Every time I watch Barry Lyndon, my eye is immediately drawn to the candles. They’re in dozens of scenes in Stanley Kubrick’s 1975 classic historical drama, sometimes as the only form of light—a miraculous achievement of cinematography that required special camera lenses borrowed from NASA. With any Kubrick work, there’s a magisterial sense of control and overreach present in every frame, an approach that helped make him the (sometimes clichéd) embodiment of the auteur filmmaker. In Barry Lyndon, that attention to extravagant detail lies in those candles, which can make the most epic manse feel chillingly intimate.
The behind-the-scenes features on the Criterion Collection’s remastered release of Barry Lyndon, out this month, make it clear just what a struggle it was to light scenes with tiny flames. Capturing even a still image with so little illumination is a challenge; using a film camera was much harder, necessitating the use of gigantic lenses developed for NASA’s moon landings. Beyond that, candles themselves are ill-suited to the hermetic environment of a movie set. “[They] would burn down very quickly, people would have to refuel every time, and they give off an enormous amount of smoke,” the focus puller Douglas Milsome recalls in a documentary included on the Criterion disc. “You would open all the windows, put the [fans] on, extract all the dirt and dust and the smell, because it eats up oxygen.”
Barry Lyndon is the kind of film that deserves to be seen on the biggest screen possible. There’s a good reason it’s revived with some frequency at major repertory cinemas, sometimes with a live orchestra to replicate its memorable score (which consists entirely of classical pieces, especially Handel’s Sarabande from his Keyboard suite in D minor). But the Criterion effort to replicate Barry Lyndon’s cinematic impact is impressive. The Blu-ray has a similarly hypnotic impact at home as it does in the theater, drawing the audience’s focus to the surprising details in the background of each long, stately shot. It’s a movie that actually makes the past look otherworldly, unlike many period pieces, which strive to make history seem easy to slip into.
Based on the novel The Luck of Barry Lyndon by William Makepeace Thackeray, Kubrick’s film chronicles the rise and fall of an opportunistic 18th-century Irishman who ascends, through a mixture of luck and ambition, to success and nobility and then experiences a similarly dramatic decline. Barry (Ryan O’Neal) is a frustrating, foolish, and often unknowable protagonist, prone to hot-headed and cowardly behavior, capable of both great empathy and callousness for those closest to him.
The character is an unsurprisingly clear-eyed take on the picaresque hero—a man who vaults from a low status into aristocracy but seems to exist only as a vehicle for the audience to witness the general amorality of the elite. Kubrick wants to keep Barry Lyndon at arm’s length: He employs deliberate, majestic shots of battlefield landscapes and sumptuous mansions that zoom farther and farther out, filling in more of the environment around the protagonist while pulling the audience away from him.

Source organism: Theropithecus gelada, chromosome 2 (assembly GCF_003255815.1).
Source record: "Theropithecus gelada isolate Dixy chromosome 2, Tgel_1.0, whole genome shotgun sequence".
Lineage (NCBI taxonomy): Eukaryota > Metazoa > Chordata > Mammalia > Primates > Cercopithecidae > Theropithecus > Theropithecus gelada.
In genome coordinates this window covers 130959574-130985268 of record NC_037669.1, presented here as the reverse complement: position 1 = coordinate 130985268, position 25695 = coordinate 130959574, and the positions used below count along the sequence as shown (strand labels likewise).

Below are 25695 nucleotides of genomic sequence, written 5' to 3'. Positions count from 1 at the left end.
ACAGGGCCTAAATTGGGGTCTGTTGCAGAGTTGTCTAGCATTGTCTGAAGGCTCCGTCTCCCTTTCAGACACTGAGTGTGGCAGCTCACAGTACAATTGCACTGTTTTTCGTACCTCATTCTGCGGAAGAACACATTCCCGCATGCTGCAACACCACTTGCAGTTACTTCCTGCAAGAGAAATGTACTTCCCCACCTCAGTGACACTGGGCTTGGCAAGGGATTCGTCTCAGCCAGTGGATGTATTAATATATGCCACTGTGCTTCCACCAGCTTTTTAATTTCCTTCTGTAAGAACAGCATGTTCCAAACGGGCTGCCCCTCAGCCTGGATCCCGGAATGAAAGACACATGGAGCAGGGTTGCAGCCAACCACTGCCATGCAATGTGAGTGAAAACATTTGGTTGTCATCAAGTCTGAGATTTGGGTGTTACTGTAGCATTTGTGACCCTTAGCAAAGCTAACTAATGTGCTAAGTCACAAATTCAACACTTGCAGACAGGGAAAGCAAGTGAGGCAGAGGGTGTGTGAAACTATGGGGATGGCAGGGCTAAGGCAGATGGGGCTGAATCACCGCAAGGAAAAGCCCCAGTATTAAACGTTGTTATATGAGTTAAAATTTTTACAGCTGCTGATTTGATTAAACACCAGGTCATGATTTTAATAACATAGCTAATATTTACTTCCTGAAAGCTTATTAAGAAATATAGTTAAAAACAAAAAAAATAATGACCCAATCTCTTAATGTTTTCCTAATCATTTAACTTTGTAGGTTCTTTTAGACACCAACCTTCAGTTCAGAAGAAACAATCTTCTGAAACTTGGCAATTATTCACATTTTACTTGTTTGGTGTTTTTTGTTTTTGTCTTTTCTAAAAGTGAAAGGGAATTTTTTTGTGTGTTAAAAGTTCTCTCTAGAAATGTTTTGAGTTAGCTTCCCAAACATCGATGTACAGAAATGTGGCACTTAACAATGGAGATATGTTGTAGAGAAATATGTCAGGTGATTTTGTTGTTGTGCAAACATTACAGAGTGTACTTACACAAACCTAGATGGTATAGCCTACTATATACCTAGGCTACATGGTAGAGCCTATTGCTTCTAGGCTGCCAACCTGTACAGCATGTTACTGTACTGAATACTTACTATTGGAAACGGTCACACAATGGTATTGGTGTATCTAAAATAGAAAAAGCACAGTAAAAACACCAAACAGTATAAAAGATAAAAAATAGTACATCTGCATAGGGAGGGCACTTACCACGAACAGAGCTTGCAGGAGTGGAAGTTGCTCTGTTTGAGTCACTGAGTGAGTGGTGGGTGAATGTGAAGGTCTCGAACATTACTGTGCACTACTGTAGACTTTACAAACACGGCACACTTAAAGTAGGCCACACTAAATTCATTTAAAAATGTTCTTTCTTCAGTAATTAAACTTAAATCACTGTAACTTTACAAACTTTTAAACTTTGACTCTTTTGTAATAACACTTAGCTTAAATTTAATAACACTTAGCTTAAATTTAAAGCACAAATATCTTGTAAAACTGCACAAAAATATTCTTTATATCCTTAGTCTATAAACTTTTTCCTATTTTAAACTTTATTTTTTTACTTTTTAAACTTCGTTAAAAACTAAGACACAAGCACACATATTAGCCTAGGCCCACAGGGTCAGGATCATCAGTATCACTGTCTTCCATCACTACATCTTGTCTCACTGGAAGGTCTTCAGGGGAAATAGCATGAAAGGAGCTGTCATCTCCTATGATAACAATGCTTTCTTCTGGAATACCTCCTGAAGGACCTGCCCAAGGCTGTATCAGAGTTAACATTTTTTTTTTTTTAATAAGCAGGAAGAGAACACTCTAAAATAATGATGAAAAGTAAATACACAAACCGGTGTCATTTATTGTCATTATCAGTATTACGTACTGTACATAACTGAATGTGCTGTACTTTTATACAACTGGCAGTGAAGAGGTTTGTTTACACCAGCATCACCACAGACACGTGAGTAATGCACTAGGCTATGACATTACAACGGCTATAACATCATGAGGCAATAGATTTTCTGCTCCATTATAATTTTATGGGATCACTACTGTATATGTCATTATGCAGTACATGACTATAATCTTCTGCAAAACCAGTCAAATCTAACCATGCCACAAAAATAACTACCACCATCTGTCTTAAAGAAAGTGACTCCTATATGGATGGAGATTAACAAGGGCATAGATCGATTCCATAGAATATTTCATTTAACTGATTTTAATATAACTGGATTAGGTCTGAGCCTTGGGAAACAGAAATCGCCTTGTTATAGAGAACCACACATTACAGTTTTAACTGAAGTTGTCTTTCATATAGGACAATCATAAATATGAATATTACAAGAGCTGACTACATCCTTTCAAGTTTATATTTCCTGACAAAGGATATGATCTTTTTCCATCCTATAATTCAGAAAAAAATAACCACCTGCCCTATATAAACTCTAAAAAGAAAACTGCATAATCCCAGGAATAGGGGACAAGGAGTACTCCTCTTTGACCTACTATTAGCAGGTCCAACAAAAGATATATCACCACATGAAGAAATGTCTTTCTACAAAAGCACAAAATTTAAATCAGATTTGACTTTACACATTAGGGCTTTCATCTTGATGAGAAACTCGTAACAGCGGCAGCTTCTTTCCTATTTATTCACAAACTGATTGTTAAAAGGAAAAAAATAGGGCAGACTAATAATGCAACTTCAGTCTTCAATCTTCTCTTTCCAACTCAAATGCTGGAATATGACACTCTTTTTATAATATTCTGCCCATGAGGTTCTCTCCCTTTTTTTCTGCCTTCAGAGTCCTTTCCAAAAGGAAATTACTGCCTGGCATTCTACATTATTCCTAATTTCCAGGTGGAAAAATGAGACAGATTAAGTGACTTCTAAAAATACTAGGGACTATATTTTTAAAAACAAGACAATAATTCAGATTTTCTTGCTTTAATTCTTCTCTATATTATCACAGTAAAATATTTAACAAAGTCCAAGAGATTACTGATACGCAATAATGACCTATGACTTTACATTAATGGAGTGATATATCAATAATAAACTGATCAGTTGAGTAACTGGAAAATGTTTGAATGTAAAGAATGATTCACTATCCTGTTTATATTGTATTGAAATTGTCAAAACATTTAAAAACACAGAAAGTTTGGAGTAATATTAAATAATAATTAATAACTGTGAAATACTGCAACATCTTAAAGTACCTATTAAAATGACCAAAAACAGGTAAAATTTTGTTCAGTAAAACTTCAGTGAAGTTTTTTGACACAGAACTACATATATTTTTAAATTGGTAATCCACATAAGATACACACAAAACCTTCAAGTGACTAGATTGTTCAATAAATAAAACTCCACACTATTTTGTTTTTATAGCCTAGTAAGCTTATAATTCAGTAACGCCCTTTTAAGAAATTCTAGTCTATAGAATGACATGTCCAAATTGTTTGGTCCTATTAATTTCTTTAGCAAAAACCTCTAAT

When Kubrick picked Barry Lyndon as his next project, the director was at the forefront of futurism, having made 2001: A Space Odyssey in 1968 and A Clockwork Orange in 1971. After these films, Lyndon was an odd choice, a turn back to the historical dramas that had helped make Kubrick’s name (like Paths of Glory and Spartacus). But the 18th-century high society the director depicts is just as unsettling as the austere spaceships of 2001 and the violent dystopia of A Clockwork Orange. The scenery Kubrick conjures is deeply foreign and gorgeous to behold, reminiscent of the giant-canvas landscapes of painters like William Hogarth that he used as inspiration.
That feeling of alienation matters because Barry is an interloper wherever he goes, first bouncing through the English and Prussian armies, then becoming a high-stakes gambler in Europe, then marrying into nobility and taking the title of Lady Lyndon (Marisa Berenson). So many of Kubrick’s shots are entrancing in their utter lack of movement, taking in a tableau of people seated for dinner or playing cards, with only their hands in motion. And then there are those magical candles, which help authentically recreate a time about which much has been forgotten. It all adds up to a setting that doesn’t make sense to the modern eye, and is even more engrossing because of it.
Like many a Kubrick film, Barry Lyndon debuted to mixed reviews, with many critics considering it too cold and august for the very personal tale of triumph and tragedy being told. The response was enough to drive Kubrick to choose something more commercial for his next movie: the Stephen King adaptation The Shining, which would come out five years later. But ever since my first viewing, Barry Lyndon has been one of my favorite Kubrick works, a window onto the past that actually tries to wrestle with how intimidating that world should appear to an outsider. If you’ve never seen it, there’s no better time to light a few candles and soak it all in.